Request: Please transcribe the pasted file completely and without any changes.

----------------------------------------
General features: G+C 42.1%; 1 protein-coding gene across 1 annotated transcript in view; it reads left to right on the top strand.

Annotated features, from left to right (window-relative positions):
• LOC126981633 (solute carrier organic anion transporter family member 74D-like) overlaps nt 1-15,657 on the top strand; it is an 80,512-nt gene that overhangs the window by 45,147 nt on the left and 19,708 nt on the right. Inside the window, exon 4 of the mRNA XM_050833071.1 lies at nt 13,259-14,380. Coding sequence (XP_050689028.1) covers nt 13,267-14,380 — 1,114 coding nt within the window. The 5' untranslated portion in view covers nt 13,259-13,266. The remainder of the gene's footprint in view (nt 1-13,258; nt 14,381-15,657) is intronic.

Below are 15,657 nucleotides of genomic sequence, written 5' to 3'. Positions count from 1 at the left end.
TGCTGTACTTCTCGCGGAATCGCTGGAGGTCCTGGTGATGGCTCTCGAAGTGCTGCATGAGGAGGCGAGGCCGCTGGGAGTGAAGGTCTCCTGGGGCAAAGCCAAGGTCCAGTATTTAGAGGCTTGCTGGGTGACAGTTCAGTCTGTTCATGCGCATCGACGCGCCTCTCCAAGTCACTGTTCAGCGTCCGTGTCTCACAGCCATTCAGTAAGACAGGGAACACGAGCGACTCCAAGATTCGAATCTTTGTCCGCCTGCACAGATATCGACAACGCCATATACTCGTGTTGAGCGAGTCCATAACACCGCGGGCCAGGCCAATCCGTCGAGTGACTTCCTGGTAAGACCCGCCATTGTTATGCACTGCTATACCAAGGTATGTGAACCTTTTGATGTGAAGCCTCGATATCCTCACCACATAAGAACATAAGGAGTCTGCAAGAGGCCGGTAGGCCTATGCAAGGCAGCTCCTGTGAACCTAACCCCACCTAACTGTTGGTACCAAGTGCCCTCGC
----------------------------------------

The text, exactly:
General features: G+C 42.1%; 1 protein-coding gene across 1 annotated transcript in view; it reads left to right on the top strand.

Annotated features, from left to right (window-relative positions):
• LOC126981633 (solute carrier organic anion transporter family member 74D-like) overlaps nt 1-15,657 on the top strand; it is an 80,512-nt gene that overhangs the window by 45,147 nt on the left and 19,708 nt on the right. Inside the window, exon 4 of the mRNA XM_050833071.1 lies at nt 13,259-14,380. Coding sequence (XP_050689028.1) covers nt 13,267-14,380 — 1,114 coding nt within the window. The 5' untranslated portion in view covers nt 13,259-13,266. The remainder of the gene's footprint in view (nt 1-13,258; nt 14,381-15,657) is intronic.

Below are 15,657 nucleotides of genomic sequence, written 5' to 3'. Positions count from 1 at the left end.
TGCTGTACTTCTCGCGGAATCGCTGGAGGTCCTGGTGATGGCTCTCGAAGTGCTGCATGAGGAGGCGAGGCCGCTGGGAGTGAAGGTCTCCTGGGGCAAAGCCAAGGTCCAGTATTTAGAGGCTTGCTGGGTGACAGTTCAGTCTGTTCATGCGCATCGACGCGCCTCTCCAAGTCACTGTTCAGCGTCCGTGTCTCACAGCCATTCAGTAAGACAGGGAACACGAGCGACTCCAAGATTCGAATCTTTGTCCGCCTGCACAGATATCGACAACGCCATATACTCGTGTTGAGCGAGTCCATAACACCGCGGGCCAGGCCAATCCGTCGAGTGACTTCCTGGTAAGACCCGCCATTGTTATGCACTGCTATACCAAGGTATGTGAACCTTTTGATGTGAAGCCTCGATATCCTCACCACATAAGAACATAAGGAGTCTGCAAGAGGCCGGTAGGCCTATGCAAGGCAGCTCCTGTGAACCTAACCCCACCTAACTGTTGGTACCAAGTGCCCTCGC